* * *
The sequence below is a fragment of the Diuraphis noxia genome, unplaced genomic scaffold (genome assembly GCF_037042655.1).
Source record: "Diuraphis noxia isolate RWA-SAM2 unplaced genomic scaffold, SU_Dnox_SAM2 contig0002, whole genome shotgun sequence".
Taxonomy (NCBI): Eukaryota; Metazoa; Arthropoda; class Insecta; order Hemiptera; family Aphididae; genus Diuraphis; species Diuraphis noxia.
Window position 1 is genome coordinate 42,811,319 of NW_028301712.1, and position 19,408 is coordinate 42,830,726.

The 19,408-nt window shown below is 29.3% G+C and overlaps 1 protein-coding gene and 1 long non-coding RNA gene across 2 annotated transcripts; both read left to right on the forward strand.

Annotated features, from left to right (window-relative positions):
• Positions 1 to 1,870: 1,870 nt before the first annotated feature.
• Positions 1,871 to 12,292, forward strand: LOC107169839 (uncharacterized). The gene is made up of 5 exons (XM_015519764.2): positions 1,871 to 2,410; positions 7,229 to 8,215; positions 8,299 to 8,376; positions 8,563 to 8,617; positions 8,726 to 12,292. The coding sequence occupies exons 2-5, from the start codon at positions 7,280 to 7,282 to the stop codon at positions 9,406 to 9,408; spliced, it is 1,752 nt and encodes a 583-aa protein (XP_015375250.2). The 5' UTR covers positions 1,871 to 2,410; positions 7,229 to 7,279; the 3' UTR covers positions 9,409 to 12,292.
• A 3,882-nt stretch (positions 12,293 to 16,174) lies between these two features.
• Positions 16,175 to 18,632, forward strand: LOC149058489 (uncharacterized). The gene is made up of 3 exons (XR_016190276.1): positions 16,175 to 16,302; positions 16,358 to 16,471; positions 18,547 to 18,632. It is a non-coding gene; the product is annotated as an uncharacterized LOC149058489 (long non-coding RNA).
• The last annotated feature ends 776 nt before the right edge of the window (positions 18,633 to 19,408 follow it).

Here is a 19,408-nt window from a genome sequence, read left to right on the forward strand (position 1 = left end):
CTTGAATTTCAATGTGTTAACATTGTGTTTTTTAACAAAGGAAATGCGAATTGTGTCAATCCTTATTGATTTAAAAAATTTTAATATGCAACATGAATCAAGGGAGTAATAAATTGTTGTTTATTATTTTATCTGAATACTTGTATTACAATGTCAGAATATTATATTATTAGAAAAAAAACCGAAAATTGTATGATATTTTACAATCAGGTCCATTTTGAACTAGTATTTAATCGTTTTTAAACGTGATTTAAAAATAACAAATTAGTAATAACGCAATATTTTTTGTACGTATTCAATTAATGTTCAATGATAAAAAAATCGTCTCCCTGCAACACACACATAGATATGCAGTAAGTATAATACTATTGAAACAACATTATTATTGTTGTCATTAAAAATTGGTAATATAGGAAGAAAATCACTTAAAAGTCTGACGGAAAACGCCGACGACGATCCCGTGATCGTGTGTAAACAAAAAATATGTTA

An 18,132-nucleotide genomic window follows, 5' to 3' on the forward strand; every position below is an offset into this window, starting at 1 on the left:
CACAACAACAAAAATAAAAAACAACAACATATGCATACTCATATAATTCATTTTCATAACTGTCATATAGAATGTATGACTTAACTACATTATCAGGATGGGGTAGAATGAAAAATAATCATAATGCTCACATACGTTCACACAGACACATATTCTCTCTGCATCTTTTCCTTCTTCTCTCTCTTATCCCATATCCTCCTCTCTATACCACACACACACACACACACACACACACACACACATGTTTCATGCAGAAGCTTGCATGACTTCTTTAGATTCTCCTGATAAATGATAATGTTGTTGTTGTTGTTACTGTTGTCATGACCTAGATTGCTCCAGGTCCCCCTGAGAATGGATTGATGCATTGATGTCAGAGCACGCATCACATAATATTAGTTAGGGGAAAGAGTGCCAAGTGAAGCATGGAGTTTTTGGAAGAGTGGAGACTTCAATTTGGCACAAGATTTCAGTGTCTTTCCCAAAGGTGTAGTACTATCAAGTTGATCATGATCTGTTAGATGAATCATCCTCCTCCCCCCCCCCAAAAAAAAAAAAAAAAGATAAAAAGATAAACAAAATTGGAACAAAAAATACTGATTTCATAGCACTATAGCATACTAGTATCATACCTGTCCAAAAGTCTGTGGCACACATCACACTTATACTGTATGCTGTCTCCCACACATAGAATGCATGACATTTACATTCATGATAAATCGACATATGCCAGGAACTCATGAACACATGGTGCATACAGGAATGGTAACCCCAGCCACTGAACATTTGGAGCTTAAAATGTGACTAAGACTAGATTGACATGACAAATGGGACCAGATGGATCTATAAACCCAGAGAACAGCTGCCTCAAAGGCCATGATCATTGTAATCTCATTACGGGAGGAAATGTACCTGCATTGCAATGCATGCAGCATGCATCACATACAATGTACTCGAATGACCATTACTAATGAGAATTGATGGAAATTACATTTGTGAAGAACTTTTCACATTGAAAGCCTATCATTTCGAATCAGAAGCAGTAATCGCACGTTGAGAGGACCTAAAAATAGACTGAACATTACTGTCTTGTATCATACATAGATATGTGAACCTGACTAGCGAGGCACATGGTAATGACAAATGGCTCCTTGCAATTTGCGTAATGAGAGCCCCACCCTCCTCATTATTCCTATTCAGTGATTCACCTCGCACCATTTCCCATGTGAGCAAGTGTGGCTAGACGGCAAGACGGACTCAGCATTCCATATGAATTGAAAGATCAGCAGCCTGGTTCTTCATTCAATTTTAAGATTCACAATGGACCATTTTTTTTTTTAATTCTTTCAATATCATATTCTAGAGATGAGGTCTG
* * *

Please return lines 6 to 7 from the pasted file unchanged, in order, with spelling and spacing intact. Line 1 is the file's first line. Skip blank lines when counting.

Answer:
Annotated features, from left to right (window-relative positions):
• Positions 1 to 1,870: 1,870 nt before the first annotated feature.